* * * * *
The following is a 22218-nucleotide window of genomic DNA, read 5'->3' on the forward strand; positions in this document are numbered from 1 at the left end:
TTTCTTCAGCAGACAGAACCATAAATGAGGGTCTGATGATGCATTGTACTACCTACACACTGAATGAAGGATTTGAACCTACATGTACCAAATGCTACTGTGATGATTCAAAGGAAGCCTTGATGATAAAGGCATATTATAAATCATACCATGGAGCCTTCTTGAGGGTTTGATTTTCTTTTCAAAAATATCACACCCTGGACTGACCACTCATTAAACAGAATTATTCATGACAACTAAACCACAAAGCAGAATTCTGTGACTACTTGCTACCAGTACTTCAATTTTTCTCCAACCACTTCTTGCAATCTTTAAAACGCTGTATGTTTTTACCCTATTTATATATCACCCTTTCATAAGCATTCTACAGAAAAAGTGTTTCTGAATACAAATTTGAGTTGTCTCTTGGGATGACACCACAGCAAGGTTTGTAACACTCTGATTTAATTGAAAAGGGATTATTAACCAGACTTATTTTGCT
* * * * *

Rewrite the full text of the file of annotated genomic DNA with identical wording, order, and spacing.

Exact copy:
The following is a 22218-nucleotide window of genomic DNA, read 5'->3' on the forward strand; positions in this document are numbered from 1 at the left end:
TTTCTTCAGCAGACAGAACCATAAATGAGGGTCTGATGATGCATTGTACTACCTACACACTGAATGAAGGATTTGAACCTACATGTACCAAATGCTACTGTGATGATTCAAAGGAAGCCTTGATGATAAAGGCATATTATAAATCATACCATGGAGCCTTCTTGAGGGTTTGATTTTCTTTTCAAAAATATCACACCCTGGACTGACCACTCATTAAACAGAATTATTCATGACAACTAAACCACAAAGCAGAATTCTGTGACTACTTGCTACCAGTACTTCAATTTTTCTCCAACCACTTCTTGCAATCTTTAAAACGCTGTATGTTTTTACCCTATTTATATATCACCCTTTCATAAGCATTCTACAGAAAAAGTGTTTCTGAATACAAATTTGAGTTGTCTCTTGGGATGACACCACAGCAAGGTTTGTAACACTCTGATTTAATTGAAAAGGGATTATTAACCAGACTTATTTTGCT